education and the right of freedom of
meetings.
It is in advance of Canada in the respect that 76 senators are elected for
eight-year terms and 26 appointed by
the provincial governments. Its 166 representatives are elected for four years,
half of the number every two years,
and they receive, besides railway mileage, $800 a year.
In their electoral franchise every Belgian of over 25 years is entitled to one
vote, but married men of over 35 have
two votes, and there is a property qual-
■ ification by which certain citizens may
exercise three votes.
As an offset to this plural voting,
Belgium has proportional representation, making it possible for the minor
ity to 'get representation. The govern
, mental system is in all essential respects similar to Canada, the cabinet
being chosen from the senators and representatives and the lieutenant-governors being appointed by the central
authority the same as they are in Canada.
i If the Belgians came to Canada in
large numbers they would have little or
1 no radical changes in the systems of
government to acquaint themselves
with.
WfiTlTT  PPfiPNT Absolutely Fireproof.   Local and Long-Distance
l-MllmU AUUCilll   phone In Every  Room.Cafe in Connection. Ratos
il.00 per day up.      Attractive Rates to Permanent Guests.
ottinf ham * Butty, Froprlttori ISO Haitian Strsst Bast
WM TURNER
906 Granville St
Nest to the Market
-DEALER IN-
New and second-hand China, Crockery, Furniture,
Hardware and Stoves. Furniture moving and shipping. Telephone us when you have furniture for
sale. Highest prices paid.
TELEPHONE SEYMOUR 3745
25% OFF ALL TRUSSES THIS MONTH
BED STAR DRUG STORE.
i Cordova Street West Vancouver, B. C.
Oh, Mr. Conductor!
Tlie other day n young lady carrying
n very small baby boarded a street car.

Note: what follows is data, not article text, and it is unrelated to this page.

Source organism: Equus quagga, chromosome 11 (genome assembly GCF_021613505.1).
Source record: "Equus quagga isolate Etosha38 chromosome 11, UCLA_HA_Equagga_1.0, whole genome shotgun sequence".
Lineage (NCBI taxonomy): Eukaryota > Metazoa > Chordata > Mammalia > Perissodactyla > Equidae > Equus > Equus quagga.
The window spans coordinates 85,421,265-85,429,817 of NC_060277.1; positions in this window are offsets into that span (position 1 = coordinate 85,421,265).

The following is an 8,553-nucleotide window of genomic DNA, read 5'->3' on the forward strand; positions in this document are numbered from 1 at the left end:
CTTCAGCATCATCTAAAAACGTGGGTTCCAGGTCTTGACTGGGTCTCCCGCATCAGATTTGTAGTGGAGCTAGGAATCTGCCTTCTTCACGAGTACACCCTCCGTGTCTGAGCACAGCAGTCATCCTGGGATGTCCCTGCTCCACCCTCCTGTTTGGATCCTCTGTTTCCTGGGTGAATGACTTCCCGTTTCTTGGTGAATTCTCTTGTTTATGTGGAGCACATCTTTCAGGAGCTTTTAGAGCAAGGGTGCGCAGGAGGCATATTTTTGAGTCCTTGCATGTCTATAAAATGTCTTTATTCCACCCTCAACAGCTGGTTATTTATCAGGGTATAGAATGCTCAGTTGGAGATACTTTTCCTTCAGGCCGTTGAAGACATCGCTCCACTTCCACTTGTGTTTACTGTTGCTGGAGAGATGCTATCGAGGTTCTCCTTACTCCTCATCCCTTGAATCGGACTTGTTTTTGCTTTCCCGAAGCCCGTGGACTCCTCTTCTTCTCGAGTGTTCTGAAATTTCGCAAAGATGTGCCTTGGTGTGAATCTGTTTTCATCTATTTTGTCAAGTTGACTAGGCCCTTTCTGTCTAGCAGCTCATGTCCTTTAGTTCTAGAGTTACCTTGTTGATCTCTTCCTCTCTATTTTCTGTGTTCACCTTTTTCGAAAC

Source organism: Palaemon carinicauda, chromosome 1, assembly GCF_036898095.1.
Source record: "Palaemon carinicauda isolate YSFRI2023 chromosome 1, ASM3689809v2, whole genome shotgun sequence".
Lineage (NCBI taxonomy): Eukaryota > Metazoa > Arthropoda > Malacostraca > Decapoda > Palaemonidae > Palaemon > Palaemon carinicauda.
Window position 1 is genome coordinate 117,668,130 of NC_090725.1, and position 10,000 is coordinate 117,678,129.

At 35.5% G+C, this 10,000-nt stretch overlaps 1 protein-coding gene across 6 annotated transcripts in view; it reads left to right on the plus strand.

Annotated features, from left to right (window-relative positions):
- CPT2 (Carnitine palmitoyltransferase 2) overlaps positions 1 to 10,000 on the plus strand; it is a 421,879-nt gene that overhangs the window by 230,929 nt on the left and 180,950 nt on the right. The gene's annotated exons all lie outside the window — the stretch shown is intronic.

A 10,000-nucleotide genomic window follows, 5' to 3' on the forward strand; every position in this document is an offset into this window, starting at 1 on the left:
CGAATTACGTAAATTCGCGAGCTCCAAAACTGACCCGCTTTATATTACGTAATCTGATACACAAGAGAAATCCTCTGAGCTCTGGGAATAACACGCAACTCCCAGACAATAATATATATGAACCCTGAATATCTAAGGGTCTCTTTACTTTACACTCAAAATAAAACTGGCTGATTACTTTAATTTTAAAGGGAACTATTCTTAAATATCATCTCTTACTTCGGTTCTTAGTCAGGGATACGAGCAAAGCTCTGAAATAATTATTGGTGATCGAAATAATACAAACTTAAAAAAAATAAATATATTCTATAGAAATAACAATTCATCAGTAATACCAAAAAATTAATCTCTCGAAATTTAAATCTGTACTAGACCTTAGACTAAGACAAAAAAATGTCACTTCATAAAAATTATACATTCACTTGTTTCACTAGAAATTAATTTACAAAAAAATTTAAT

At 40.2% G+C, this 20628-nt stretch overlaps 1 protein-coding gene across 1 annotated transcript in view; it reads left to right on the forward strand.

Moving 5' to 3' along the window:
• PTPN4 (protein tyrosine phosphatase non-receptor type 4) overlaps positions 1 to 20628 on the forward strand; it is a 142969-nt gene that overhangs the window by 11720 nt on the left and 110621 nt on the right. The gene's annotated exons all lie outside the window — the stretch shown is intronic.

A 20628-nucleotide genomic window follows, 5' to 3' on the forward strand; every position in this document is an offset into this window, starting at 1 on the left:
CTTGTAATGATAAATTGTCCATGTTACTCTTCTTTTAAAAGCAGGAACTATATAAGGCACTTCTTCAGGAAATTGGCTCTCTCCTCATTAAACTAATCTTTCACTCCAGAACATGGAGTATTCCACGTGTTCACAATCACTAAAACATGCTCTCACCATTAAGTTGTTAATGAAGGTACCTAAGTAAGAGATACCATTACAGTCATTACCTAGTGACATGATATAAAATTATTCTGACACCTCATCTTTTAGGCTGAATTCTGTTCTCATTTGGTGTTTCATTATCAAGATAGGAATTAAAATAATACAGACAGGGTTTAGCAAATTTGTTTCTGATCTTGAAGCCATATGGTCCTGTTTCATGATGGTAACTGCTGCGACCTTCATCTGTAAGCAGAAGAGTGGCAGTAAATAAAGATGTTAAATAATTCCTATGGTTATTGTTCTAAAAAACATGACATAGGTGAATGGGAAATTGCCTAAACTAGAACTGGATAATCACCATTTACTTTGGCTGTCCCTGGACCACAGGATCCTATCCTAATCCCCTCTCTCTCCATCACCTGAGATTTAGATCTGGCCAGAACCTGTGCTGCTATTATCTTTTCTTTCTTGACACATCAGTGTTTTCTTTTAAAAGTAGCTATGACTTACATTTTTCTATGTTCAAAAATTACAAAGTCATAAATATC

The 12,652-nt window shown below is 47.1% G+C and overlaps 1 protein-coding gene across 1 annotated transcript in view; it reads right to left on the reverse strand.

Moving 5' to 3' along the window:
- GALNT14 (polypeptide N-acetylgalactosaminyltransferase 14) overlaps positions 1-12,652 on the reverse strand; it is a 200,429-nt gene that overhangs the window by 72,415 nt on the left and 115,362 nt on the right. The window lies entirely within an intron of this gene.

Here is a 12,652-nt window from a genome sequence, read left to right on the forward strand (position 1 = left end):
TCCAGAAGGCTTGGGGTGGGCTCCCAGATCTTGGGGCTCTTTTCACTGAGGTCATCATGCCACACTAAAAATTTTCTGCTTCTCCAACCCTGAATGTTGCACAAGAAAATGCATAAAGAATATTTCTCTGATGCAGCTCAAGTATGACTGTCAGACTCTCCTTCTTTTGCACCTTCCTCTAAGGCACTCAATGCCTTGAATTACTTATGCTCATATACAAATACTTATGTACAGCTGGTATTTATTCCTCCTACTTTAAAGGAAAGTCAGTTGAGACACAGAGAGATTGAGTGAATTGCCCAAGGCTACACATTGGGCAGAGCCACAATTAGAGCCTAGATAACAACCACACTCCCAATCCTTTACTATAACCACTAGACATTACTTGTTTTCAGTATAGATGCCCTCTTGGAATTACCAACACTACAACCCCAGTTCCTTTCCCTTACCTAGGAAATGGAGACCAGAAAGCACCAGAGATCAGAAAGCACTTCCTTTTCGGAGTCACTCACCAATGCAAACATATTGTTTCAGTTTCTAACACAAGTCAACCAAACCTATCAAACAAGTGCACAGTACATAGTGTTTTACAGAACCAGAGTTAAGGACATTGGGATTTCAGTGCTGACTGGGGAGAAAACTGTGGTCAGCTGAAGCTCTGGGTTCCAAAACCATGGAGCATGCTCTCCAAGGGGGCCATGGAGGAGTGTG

By and by the conductor came around
to collect the fares, and the lady tendered him a dollar. He looked at her and
said, "Is that your smallest?" The
lady blushed and said, "Yes; I've been
married only n year."
A War Song.
Sing a song of conflict
Feoling running high
Thirteen million soldiers
Going forth to die;
When the war is over,
\fill the widows sing,
"Wasn't it a privilege
To perish for the kingf'
■Life.
Wages and Baths ln Chicago.
There are 357 families totalling 1,596
persons, of whom 805 are children, living in one block in a Chicago tenement
district, the bureau of social survey reports.
the investigators found only eight
bathtubs in the block—an average of
one tub for each 200 people. Forty-six
persons have the eight bathtubs, the remaining 1,550 having no tubs at all.
More than one-fourth of the families
live in three room apartments and have
only one bedroom. Wages of the householders were found to average $12.27
a week.
Headquarters for A. F. of L.
The recent convention of the A. F.
of L. instructed the executive council
to provide a home of its own for the
American Federation of Labor. .The officers are given wide latitude in the
matter, and are permitted to cither purchase or construct an office building.
The question has been discussed for
years, and tbo executive council hns
devoted much time to the subject,
which bocomes more pressing for a solution as the continued growth of the
A. F. of L. tests the facilities of the
present quarters in the Ourav building
at Woshington, D. C.
Beaetion Would Puih Back the Hands
of Time.
The social depths are breaking up.
All the mental and physical foundation
of things as they have been is crumbling as the foundations of supposedly
impregnable forts crumble under the
mighty siege guns.
Not alone in the midst of tbe powder,
smoke are great forces, fighting for mastery. Reactionary influences that for
more than a century have been driven
back to their oaves are returning to assert their -right to rule and curse the
world. ' Not alone in Europe, but even